ElectrodeMaterial ThicknessElectrode Diameter InchesWelding Current AmpsArc Voltage DCEPWire Feed Speed IPMTravel Speed IPMShielding Gas Flow SCFH
24 ga.030″35-5015-1785-10012-2015-20
22 ga.030″40-5015-1790-13018-2215-20
20 ga.025″55-8515-1770-12035-4015-20
18 ga.035″70-10016-19100-16035-4015-20
ER70S-6 Solid Wire5/64″.035″100-13018-20160-22025-3020-25


Brazing is another application in bonding metals. It joins materials that may be more difficult to bond with other application. In some cases, when using a brazing rod, the braze can become stronger than the base material itself. Also, this application is appropriate when you are trying to bond dissimilar materials to get the greatest strength of both materials. When brazing, you are using a gas torch with a filler material. The melting point of the brazing rod (840°F, 450°C) is lower than the base material to ensure the base material is not melting with the filler. They must also be protected from contamination, so use of an added flux for bare brazing rod or use a brazing rod that is flux coated.

Some advantages of brazing are: great for complex assemblies, minimal issues with joining large joint areas, great heat and stress distribution, preserve coating and cladding, excellent for dissimilar materials, joining nonmetals to metals, bond vastly different thicknesses of materials to each other, and little to no fishing work to be done. 

Brazing AlloyBase MaterialTensile StrengthMelting Point
Easy-Flo AluminumAluminum70,000 PSI 723°F (389°C)
4043 Bare Aluminum Aluminum Sheet, Aluminum
Intrusion, Aluminum Cast 
27,000 PSI 1,155°F (624°C)
Super Sil- Flo Copper base metals, some bronze base metals 40,000 PSI 1,200°F (649°C)
 Oxy- Acetylene Mild SteelLow Carbon steel45,000 PSI 2,700°F (1,482°C) 
 Bare BassBrass, Steel, Cast Iron63,000 PSI 1,620°F (882°C)
 Bronze Brazing Flux CoatedBrass, Steel, Cast Iron65,000 PSI  1,598°F (870°C) 

EASY-FLO ALUMINUM BRAZING ~ This rod makes it easy to braze aluminum and zinc-based metals with an oxy acetylene or propane torch set up. Great for repairs on irrigation pipes, carburetor bowls, aluminum boats, lawn mower housing and castings. No flux is required.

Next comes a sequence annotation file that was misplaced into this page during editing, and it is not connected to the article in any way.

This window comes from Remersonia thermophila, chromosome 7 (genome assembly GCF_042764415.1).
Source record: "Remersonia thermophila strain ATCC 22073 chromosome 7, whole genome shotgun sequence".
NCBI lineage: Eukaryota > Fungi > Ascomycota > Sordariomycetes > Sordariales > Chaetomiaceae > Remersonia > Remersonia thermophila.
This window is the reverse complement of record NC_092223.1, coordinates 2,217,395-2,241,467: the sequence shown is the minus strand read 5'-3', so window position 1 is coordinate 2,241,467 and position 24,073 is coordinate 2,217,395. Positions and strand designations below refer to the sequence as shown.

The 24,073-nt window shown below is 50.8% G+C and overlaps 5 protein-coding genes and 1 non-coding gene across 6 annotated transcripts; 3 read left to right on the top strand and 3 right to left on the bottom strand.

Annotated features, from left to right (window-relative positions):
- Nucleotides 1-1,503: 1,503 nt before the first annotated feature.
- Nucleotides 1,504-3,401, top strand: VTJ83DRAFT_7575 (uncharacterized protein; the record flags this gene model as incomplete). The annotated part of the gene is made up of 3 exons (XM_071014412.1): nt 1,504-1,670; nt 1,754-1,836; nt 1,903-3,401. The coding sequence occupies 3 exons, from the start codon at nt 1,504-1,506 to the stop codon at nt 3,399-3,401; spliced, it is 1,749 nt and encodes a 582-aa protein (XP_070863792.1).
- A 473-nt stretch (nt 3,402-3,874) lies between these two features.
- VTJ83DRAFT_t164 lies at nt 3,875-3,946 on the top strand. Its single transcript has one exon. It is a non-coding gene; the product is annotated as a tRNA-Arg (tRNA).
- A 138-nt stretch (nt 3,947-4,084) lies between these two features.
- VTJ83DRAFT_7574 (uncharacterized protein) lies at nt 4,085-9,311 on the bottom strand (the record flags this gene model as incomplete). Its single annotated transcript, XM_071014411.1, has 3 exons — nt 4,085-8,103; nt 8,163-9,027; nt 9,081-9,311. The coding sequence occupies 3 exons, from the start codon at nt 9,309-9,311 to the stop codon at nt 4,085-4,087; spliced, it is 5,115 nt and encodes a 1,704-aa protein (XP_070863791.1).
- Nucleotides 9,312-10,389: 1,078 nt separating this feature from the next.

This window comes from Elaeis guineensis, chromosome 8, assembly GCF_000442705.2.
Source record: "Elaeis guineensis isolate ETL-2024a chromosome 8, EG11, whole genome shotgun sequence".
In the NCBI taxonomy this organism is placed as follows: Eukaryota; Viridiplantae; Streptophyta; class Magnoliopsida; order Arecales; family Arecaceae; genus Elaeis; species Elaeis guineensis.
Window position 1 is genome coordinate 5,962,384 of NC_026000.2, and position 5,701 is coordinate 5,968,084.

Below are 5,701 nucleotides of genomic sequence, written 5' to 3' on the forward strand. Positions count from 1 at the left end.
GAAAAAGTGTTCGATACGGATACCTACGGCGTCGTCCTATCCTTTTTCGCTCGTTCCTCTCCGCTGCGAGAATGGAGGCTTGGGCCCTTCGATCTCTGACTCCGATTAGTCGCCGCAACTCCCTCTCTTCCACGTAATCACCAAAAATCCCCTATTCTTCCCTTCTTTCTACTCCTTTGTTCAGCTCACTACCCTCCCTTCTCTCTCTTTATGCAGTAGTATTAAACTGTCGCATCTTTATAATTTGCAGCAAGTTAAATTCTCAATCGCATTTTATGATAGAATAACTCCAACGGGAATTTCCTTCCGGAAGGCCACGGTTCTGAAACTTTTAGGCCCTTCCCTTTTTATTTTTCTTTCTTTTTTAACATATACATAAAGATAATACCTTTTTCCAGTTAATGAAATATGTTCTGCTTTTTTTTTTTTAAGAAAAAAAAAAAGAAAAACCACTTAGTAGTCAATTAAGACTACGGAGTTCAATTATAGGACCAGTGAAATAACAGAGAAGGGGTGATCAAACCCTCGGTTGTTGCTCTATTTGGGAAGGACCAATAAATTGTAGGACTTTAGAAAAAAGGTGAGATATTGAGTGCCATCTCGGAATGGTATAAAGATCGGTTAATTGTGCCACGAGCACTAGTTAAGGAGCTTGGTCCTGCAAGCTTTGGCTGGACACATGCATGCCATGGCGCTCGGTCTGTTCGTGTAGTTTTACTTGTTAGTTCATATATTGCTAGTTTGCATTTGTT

4043 BARE ALUMINUM ~ Matches most types of sheet and cast aluminum. Designed for use with torch flame or inert gas welding process. When welding with torch flame, it is recommended to use with ALUM-A-FLUX.

SUPER SIL-FLO BRAZING ~ Ideal for large and small copper tubing installations. Self-fluxing on copper. Sil-Flo is not recommended for ferrous metals such as iron or steel. It is also an effective, economical alternative to copper-silver alloy rods.

OXY-ACETYLENE MILD STEEL WELDING ROD ~ High quality mild steel welding rod for repair of low carbon steels. Copper coated rod has .06% max carbon and .17% max manganese. Great rod for projects around the house or commercial use.

BARE BRASS BRAZING ROD ~ Balanced zinc and copper alloy. Features excellent ductility and is smooth flowing with low fuming. Excellent for brazing sheet metal pipes, fenders, water tanks and many cast iron applications. Requires flux.

BRONZE BRAZING ROD, FLUX COATED ~ High quality low fuming bronze brazing rod with flux. Formulated for high tensile strength and ductility. Smooth flowing. Excellent for most brazing uses. Flux coated for best cleaning action.

The focus of this technical data sheet has been to help you determine what filler metals to use with the associated processes and material you’re working with. As you can see, there’s a large variety of filler metals depending on the specific process and developing a firm grasp of this information will require extensive practice and experimentation. This guide is to serve as a reference and road map to begin developing a better understanding of which filler metals correspond to specific applications. It is highly encouraged that as a welder you never stop experimenting with different applications and pushing the limits of your welding abilities. Don’t be afraid to try new materials that are outside of your comfort zone. Find what works best for you and always strive to become a better, more well-rounded welder than you were yesterday.